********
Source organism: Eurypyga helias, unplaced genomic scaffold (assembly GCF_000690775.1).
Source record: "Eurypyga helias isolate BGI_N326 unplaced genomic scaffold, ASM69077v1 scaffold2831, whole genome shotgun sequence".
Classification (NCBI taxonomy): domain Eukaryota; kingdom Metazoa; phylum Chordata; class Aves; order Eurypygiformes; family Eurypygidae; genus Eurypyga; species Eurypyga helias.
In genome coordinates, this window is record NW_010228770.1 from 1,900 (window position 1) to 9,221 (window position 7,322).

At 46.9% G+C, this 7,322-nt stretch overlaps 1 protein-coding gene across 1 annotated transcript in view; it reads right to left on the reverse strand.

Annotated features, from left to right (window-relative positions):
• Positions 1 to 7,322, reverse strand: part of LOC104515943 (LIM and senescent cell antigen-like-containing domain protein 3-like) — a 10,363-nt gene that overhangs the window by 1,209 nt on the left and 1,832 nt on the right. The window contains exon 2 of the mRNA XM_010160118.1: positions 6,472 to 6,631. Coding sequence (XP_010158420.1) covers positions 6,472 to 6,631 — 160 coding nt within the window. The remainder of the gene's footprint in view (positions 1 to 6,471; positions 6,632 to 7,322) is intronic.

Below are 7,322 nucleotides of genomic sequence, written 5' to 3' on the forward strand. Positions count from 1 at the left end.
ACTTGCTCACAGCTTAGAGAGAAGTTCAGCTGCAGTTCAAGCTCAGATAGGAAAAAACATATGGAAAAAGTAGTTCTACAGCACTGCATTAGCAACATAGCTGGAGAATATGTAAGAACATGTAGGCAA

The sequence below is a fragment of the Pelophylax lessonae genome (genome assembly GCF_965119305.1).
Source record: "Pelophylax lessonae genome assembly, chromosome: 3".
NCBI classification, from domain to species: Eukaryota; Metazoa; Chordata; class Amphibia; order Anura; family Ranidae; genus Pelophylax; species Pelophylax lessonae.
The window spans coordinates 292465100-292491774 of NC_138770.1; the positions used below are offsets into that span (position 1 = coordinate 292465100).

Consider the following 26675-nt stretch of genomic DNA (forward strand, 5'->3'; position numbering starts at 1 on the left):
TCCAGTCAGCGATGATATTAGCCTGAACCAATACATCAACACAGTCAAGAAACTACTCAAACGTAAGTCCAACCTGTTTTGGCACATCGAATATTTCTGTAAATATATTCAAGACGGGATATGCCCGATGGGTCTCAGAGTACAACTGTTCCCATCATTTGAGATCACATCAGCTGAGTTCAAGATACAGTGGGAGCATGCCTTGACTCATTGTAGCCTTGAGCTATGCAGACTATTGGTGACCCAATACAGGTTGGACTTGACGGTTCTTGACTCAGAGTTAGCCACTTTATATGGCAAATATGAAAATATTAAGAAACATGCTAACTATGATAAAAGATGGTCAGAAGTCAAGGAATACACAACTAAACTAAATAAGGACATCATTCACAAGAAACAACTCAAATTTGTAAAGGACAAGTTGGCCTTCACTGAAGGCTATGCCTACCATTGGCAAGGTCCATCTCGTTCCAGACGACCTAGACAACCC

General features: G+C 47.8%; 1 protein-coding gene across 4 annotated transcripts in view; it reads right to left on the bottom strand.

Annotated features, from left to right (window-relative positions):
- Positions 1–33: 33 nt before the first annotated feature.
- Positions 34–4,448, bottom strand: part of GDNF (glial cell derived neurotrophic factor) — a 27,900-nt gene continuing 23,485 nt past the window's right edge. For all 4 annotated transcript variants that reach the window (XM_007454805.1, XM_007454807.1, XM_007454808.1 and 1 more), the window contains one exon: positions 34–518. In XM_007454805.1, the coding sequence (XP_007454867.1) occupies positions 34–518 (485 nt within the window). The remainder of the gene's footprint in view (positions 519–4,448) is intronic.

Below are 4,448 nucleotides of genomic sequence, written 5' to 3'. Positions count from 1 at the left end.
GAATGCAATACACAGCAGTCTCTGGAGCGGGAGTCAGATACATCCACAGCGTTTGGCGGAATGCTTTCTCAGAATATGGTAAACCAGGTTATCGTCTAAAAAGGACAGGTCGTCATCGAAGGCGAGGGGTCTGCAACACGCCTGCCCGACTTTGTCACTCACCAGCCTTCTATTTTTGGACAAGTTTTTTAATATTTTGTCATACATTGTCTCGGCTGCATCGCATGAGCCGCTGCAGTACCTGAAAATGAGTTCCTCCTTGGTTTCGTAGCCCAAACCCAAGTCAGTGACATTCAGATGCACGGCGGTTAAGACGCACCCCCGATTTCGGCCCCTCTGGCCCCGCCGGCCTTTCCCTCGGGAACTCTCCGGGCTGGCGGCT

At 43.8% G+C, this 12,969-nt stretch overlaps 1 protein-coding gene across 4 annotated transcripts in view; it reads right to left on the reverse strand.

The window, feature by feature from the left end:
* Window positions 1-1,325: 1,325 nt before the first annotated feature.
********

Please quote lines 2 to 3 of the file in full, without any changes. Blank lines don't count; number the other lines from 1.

Source record: "Eurypyga helias isolate BGI_N326 unplaced genomic scaffold, ASM69077v1 scaffold2831, whole genome shotgun sequence".
Classification (NCBI taxonomy): domain Eukaryota; kingdom Metazoa; phylum Chordata; class Aves; order Eurypygiformes; family Eurypygidae; genus Eurypyga; species Eurypyga helias.